I`m sorry if this is a bit simplistic, but I want to make sure you understand. Businesses (such as corporations or LLCs) are separate entities and the purpose of having one is to provide a "corporate shield" to protect you personally. It`s very important that you maintain the separation by keeping separate bank accounts, by documenting payouts, etc. Otherwise, if you`re ever sued, the corporate shield can be pierced and you can become liable. Having two companies is similar.
If the new company is going to function as a subsidiary of the current company then the answers are a little different, but the general principle is that you have to treat the two entities as separate. It sometimes helps to think of them as two separate people. For example, Company A, let`s call it Bob, employs 10 people. Company B, call it Fred, employs no people. If you want the employees of Bob to work for Fred, then Fred needs to contract with Bob and pay Bob for the service. Whether that payment is in cash or in stock, that`s a matter for you and your attorney to decide.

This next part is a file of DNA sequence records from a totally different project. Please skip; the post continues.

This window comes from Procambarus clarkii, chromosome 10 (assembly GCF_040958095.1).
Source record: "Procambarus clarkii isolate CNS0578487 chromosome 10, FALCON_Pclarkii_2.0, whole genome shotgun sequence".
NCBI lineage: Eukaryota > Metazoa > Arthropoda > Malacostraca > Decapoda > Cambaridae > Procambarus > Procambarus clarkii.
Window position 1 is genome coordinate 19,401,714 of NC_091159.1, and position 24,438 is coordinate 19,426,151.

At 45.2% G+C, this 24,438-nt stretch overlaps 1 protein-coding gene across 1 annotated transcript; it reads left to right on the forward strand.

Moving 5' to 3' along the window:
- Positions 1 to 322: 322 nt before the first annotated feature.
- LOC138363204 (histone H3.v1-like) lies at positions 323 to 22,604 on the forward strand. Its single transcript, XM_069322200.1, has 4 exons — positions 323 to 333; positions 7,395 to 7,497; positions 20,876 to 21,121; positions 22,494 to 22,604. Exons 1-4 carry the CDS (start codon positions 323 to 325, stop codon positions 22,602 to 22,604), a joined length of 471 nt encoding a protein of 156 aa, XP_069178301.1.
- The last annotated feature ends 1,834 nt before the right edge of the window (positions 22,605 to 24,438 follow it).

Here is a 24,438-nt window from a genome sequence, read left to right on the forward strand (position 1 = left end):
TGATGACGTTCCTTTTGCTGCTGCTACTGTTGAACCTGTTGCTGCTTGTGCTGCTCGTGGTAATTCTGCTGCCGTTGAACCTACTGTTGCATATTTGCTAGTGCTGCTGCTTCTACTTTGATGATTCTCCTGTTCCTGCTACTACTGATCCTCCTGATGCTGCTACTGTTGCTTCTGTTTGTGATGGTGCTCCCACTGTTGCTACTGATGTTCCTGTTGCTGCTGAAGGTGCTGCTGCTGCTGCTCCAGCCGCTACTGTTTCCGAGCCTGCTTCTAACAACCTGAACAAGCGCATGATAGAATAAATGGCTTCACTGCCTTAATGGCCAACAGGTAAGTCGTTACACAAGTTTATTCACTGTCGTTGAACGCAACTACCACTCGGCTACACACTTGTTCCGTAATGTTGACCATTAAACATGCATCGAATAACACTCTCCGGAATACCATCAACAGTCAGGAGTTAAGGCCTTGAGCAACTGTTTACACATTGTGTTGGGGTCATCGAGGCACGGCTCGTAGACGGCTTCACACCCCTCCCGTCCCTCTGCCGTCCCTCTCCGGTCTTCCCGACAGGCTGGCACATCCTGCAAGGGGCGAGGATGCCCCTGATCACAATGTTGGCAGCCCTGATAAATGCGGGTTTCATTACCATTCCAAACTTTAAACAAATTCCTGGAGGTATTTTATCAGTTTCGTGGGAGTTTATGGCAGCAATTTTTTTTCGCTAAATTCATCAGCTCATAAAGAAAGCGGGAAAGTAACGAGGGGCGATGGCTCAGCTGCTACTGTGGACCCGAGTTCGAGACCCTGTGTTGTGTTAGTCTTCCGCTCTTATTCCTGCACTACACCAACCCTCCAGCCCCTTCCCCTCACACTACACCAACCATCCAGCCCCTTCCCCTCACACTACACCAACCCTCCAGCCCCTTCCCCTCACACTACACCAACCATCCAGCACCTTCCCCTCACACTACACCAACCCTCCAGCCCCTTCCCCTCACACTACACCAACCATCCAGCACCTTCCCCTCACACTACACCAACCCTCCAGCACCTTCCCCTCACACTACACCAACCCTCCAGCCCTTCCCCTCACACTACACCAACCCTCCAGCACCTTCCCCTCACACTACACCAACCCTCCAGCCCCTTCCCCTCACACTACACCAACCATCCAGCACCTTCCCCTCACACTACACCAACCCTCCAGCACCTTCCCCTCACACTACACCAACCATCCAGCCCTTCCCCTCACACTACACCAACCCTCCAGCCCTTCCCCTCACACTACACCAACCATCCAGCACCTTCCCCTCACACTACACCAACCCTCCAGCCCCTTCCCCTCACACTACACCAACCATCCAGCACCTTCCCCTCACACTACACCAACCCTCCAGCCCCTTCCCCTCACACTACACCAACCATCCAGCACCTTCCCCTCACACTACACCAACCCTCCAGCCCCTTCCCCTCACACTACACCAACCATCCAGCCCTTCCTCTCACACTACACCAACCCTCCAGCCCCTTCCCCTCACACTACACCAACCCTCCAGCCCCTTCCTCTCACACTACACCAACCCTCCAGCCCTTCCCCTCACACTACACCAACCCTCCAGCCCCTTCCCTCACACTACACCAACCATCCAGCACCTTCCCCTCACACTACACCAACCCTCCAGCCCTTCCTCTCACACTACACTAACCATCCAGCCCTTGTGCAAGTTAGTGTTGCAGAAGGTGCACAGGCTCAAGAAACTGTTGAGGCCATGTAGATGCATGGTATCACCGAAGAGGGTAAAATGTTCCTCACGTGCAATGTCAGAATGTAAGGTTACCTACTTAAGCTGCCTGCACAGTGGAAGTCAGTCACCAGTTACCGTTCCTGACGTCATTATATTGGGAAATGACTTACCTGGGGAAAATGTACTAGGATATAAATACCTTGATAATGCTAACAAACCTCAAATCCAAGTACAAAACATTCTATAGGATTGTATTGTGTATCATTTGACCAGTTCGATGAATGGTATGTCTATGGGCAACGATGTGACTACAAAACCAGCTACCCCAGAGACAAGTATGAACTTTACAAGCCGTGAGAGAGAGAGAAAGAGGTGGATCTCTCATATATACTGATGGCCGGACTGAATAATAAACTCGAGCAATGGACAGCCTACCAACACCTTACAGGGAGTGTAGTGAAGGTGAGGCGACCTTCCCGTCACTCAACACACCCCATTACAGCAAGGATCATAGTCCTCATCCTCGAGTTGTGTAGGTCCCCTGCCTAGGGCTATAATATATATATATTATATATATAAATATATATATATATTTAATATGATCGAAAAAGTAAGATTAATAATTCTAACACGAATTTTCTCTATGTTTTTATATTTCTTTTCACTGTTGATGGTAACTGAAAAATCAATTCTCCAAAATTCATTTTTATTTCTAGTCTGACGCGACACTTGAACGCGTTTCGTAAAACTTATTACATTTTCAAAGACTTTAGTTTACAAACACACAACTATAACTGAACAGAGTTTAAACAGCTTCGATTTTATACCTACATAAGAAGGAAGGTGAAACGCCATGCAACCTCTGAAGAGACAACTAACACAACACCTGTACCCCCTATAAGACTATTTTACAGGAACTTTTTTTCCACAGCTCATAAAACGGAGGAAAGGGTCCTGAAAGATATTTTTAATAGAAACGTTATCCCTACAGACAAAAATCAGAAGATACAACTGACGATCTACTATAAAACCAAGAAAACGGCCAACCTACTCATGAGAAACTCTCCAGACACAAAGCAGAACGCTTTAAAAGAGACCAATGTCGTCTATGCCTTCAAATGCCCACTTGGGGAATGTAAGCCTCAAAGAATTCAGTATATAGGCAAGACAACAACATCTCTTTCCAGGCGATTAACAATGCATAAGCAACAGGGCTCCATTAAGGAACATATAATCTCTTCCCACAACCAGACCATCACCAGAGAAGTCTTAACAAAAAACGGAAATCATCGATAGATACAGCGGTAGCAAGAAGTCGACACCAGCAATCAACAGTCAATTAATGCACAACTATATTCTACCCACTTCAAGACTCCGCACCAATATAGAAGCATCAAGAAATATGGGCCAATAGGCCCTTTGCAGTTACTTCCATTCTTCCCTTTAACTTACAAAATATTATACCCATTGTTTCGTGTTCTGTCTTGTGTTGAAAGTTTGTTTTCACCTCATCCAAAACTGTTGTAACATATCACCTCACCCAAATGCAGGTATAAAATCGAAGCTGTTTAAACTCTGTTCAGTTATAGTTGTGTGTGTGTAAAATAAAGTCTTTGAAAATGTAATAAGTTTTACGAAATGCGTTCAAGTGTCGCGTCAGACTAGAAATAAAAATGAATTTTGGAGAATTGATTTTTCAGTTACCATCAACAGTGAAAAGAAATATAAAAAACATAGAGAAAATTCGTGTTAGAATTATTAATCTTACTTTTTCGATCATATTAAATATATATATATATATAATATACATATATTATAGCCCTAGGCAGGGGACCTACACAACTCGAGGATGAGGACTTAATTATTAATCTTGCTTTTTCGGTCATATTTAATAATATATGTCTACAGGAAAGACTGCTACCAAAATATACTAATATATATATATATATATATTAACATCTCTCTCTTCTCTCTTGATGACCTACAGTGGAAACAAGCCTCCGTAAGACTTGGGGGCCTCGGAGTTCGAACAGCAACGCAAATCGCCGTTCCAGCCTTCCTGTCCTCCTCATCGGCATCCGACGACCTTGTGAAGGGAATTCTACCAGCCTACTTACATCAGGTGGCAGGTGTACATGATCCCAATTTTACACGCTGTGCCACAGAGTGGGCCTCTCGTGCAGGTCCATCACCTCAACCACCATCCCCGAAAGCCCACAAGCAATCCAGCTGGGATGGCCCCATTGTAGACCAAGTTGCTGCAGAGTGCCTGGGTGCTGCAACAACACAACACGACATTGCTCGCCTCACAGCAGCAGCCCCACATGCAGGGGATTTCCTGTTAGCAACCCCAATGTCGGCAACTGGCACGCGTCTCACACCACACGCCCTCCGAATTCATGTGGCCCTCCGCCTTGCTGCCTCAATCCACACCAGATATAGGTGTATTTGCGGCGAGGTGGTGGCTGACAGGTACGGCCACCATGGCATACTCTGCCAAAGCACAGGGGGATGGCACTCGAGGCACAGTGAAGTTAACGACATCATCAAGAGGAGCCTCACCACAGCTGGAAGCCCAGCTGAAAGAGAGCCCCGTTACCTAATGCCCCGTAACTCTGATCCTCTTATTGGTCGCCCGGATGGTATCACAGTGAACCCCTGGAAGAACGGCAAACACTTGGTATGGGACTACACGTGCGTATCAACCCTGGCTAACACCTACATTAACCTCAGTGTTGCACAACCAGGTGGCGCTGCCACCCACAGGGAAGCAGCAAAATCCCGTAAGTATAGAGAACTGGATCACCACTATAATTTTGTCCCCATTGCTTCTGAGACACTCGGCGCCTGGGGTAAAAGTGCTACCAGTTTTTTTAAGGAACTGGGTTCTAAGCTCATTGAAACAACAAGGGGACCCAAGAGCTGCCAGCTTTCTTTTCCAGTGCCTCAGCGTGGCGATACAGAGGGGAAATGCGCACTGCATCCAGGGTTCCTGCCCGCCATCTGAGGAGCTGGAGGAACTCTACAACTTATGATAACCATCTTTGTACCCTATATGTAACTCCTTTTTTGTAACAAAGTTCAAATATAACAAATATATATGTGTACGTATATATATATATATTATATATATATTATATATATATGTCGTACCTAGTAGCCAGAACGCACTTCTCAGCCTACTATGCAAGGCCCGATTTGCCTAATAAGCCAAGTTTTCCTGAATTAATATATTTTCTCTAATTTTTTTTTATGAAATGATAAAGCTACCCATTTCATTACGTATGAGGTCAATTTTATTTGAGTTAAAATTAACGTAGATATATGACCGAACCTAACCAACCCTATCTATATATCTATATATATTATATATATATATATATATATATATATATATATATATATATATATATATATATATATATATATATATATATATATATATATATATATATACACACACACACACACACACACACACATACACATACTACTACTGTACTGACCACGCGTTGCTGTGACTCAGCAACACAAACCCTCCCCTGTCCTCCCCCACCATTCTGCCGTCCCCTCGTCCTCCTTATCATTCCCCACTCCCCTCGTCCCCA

I hope this answers your question.
Deena Burgess, Esq.
Offering Affordable Legal Solutions for Small Businesses
Any opinions are offered without knowledge of the specific law of your jurisdiction and with only the limited information provided in your post. No advice given here should be reasonably relied upon by you or any third party without consulting an attorney who is aware of all of the facts and law surrounding your situation. Any advice given here is not intended to creat an attorney-client relationship in any way.
Deena B. Burgess, Esq.
Offering Affordable Legal Solutions to Online Businesses
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